On Monday Cleveland’s Horseshoe Casino opens. It will be the first to open of the four casinos Ohio voters authorized when they passed a constitutional amendment several years ago.
The casino, which is located in the heart of downtown, right on Public Square, next to Cleveland’s landmark Terminal Tower, has been the focus of significant hope and concern. The hope is that the casino will kick start the struggling downtown economy by bringing jobs, foot traffic, and tourist dollars to local restaurants and businesses. In some ways the casino has already delivered on some of the hope; it is housed in a vacant space formerly occupied by a closed department store that had to be refurbished, and it has hired workers to deal cards, serve drinks, and do the other things that casino workers do.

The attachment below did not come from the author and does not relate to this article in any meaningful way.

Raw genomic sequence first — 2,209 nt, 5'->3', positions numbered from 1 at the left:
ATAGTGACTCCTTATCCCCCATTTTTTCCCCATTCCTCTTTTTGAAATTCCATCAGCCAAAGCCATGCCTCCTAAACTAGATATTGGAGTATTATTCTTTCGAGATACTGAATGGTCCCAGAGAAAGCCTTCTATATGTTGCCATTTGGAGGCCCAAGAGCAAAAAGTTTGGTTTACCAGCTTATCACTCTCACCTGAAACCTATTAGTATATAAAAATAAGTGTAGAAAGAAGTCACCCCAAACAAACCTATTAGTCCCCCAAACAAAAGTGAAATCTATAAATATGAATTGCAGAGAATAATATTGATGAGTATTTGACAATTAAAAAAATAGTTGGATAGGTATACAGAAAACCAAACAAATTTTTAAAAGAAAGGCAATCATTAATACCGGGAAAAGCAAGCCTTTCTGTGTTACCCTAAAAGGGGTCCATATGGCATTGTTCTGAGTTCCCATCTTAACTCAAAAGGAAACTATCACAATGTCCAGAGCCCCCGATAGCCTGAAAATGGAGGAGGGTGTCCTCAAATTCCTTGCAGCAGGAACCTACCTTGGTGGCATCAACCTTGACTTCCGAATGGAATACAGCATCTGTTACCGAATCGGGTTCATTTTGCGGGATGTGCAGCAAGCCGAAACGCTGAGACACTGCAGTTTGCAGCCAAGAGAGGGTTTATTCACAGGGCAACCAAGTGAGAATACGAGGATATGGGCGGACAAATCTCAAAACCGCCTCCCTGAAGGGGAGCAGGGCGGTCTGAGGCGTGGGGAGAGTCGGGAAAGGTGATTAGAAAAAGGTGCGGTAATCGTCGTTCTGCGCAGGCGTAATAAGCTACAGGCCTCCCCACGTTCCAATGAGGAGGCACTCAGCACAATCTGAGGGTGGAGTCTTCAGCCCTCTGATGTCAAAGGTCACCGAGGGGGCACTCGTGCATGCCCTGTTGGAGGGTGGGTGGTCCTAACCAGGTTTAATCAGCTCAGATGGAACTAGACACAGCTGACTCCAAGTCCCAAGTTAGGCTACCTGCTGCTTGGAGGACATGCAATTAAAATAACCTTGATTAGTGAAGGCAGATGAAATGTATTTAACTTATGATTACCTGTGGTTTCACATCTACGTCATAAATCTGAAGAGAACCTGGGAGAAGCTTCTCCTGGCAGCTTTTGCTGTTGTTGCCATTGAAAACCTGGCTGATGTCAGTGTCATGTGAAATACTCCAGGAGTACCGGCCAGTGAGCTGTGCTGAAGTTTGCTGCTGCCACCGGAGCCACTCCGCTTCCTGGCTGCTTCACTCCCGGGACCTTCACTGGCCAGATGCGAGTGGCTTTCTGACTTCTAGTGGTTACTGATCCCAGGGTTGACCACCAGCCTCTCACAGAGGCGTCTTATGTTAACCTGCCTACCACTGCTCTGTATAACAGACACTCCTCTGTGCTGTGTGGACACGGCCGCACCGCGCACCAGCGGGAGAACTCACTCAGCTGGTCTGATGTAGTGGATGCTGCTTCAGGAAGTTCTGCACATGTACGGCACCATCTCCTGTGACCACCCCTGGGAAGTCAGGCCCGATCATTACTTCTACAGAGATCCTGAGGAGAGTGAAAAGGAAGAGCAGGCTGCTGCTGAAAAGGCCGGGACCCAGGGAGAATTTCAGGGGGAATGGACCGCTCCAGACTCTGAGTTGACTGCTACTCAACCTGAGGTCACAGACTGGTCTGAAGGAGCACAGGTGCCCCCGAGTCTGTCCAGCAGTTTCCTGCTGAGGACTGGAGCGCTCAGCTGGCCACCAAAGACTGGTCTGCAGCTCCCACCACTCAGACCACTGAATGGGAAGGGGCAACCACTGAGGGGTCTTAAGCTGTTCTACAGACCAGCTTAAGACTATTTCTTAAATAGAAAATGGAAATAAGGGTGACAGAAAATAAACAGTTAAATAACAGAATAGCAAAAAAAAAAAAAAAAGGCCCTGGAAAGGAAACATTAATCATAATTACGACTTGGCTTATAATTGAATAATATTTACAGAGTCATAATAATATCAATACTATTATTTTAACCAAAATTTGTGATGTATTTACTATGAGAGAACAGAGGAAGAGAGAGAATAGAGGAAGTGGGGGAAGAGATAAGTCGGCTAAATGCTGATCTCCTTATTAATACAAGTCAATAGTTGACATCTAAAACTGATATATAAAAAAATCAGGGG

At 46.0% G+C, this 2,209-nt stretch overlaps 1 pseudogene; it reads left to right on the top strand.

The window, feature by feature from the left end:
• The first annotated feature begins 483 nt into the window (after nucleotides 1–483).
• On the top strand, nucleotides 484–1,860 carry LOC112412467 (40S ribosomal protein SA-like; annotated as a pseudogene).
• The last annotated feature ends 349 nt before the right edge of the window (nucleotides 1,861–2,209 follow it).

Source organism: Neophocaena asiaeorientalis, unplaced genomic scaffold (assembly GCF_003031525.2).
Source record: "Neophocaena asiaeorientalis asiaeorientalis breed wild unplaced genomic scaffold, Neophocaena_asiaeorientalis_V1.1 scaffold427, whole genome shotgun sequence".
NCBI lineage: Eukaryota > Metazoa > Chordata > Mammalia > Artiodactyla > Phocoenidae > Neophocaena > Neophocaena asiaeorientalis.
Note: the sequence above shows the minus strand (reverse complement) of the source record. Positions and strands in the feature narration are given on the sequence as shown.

The concern is that the Public Square location might not show Cleveland off to the greatest advantage. It is an extensive open area that is frequented by vagrants and panhandlers; it’s also the place where RTA riders board buses and vice versa. Clevelanders fear that casino visitors who see homeless people in the surrounding area might not venture out to explore the rest of downtown Cleveland — and the hoped-for broader economic impact won’t materialize as a result. In an effort to spiff up the area, Cleveland police have increased their patrols and worked to roust vagrants from the area.
The big question with casinos as an engine of economic activity is whether visitors will leave the casino grounds and check out the rest of the area. If casino patrons don’t feel secure enough to do so, they’ll just stay in the casino, punching buttons on their slot machine of choice and eating and drinking the casino’s fare. The challenge for Cleveland is to do what it can to prevent that from happening.